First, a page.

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Royal Caribbean has not determined yet how it will pick volunteers for test cruises

04 Nov 2020
Matt Hochberg

Before Royal Caribbean can restart cruises with paying passengers, they will need to conduct test sailings and it is not clear yet how volunteers will be selected for that process.

Speaking to travel agents, Royal Caribbean's Senior Vice President, Sales, Trade Support and Service, Vicki Freed, said that test sailings will be conducted with a combination of Royal Caribbean employees and volunteers, although they are not sure how volunteers will be picked yet.

"We're going to be doing a series of sailings using our employees and other volunteers to test out the new protocols and make tweaks and modifications to ensure that everything is running smoothly and still deliver that Royal Caribbean amazing vacation experience," Ms. Freed explained.

After receiving questions from travel agents who can volunteer to help test out the sailings, Ms. Freed said Royal Caribbean is still deciding how they might pick volunteers.

"We haven't decided how we're going to select people at this point. I know it will be our employees. You must be 18 or older, but we will be looking possibly for volunteers."

"We do not have all of the details yet fleshed out."

It is also not clear when the test sailings might actually start, but Freed thinks test sailings in December is a possibility, although not confirmed.

"I do believe they will take place next month. But I'm not confirming that to be absolutely certain, because, again, we're working through all the details."

"We hope to have the trial cruises in December, but more to come."

UPDATE: You can sign up to be a volunteer for a test cruise.

Volunteers will be required to do a lot of tasks

The U.S. Centers for Disease Control and Prevention (CDC) issued 40 pages of requirements for cruise lines to be able to conditionally restart sailings, and running test sailings with volunteer passengers is a major component of the plan.

As Ms. Freed indicated, Royal Caribbean employees will have the opportunity to volunteer to test out the new health protocols. The CDC will require these volunteers be at least 18 years old and sign a waiver to acknowledge that there are risk associated with a test cruise.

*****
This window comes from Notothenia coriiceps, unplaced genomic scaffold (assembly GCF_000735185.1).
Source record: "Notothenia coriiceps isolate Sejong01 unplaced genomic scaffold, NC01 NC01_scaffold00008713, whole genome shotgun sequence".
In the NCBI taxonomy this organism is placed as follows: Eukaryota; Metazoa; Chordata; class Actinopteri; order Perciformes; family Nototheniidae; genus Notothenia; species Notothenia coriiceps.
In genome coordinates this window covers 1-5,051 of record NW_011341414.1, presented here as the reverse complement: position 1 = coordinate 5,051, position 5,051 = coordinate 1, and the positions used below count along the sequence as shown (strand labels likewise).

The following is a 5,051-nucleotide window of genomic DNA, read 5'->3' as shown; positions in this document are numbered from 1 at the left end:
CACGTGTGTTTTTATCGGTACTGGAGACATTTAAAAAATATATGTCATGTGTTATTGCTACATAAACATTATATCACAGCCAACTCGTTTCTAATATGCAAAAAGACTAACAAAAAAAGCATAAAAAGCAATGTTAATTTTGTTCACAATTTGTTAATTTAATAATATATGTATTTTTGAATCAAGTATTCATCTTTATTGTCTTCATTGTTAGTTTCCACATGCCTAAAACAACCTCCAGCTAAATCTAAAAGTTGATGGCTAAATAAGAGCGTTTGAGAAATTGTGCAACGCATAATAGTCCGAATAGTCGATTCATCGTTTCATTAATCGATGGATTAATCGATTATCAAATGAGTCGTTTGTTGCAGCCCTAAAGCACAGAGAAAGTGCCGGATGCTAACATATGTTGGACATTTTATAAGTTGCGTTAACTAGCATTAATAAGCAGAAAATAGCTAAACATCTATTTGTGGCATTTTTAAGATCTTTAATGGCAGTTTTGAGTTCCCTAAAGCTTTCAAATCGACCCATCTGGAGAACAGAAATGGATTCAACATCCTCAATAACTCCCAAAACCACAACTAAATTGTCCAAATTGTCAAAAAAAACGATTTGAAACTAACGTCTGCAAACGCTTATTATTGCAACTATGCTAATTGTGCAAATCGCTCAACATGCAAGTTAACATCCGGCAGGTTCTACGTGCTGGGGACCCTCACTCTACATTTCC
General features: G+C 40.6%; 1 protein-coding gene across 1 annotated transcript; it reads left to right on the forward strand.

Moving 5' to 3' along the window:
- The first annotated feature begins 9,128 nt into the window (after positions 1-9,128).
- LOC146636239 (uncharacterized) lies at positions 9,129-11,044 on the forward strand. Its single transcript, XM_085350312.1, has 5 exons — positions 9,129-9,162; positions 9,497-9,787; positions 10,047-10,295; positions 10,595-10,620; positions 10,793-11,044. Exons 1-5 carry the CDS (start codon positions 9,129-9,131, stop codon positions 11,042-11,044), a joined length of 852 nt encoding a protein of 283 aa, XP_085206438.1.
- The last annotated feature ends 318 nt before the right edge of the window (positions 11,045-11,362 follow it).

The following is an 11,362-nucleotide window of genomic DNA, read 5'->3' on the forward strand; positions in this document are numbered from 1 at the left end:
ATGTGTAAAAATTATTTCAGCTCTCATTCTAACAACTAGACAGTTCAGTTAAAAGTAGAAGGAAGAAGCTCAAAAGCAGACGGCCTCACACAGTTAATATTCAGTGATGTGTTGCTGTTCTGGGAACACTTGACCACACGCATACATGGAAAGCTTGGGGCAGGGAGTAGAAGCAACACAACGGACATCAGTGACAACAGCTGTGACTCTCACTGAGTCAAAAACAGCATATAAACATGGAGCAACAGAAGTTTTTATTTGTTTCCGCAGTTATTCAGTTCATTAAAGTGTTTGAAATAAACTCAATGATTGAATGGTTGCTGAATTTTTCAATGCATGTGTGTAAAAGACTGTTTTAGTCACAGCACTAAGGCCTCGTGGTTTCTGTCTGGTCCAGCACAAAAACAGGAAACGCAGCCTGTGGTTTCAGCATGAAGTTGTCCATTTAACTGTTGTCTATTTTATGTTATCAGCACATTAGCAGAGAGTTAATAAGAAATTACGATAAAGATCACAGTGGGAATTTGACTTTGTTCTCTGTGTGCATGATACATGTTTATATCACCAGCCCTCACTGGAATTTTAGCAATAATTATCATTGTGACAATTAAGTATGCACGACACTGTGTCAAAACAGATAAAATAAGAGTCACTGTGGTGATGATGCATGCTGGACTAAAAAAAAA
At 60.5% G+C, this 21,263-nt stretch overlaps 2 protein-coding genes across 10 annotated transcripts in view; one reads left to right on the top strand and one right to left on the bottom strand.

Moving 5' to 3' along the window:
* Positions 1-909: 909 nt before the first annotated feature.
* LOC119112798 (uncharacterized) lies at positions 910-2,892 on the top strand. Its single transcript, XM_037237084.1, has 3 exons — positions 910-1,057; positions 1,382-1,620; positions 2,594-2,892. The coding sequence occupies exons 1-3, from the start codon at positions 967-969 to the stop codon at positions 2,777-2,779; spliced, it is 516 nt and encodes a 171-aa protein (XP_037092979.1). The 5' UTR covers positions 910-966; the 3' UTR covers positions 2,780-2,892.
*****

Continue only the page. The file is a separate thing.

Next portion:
In addition, all volunteer passengers and crew members must follow testing protocols, which include rapid testing prior to both embarkation and disembarkation.

"The cruise ship operator must conduct a monitored observation period and laboratory testing of volunteer passengers, as directed in CDC technical instructions or orders, prior to embarking volunteer passengers on a simulated voyage."

Simulated sailings will need to meet CDC expectations for certification, which includes passengers wearing masks, wash and sanitize hands, and practice social distancing. 

During the test cruise, the following activities must be simulated:

  • embarkation and disembarkation procedures, including terminal check-in, 
  • on board activities, including at dining and entertainment venues,
  • private island shore excursions (if a port is visited)
  • evacuation procedures,
  • transfer of symptomatic passengers or crew, or those who test positive for SARSCoV-2, from cabins to isolation rooms,
  • quarantine of all remaining passengers and non-essential crew, and
  • other activities as may be listed in CDC technical instructions and orders.

Royal Caribbean must modify meal service and entertainment venues to facilitate social distancing during the simulated voyage.

Would you want to volunteer for test cruise?

As soon as the CDC stipulated that volunteers would be needed for simulated cruises, many cruise fans expressed their interest in volunteering.

Cruise fans wrote on the RoyalCaribbeanBlog message boards if they were interested in going on a test sailing as a volunteer.

princevaliantus would love to be a volunteer, "Yep! Life is too short. Can't live in fear."

nhilding10 agreed that it would be worth giving a test sailing a try, "I would. I'm in a lucky position that I'm still relatively young enough and healthy enough that even if a worse-case scenario played out for me, I feel confident that it wouldn't be life or death for me."

At one point, USFFrank would have volunteered, but has changed his mind, "now that I'm 9 days into being covid positive with minimal symptom's, no. I'll now wait till there's a successful vaccine and I can get it."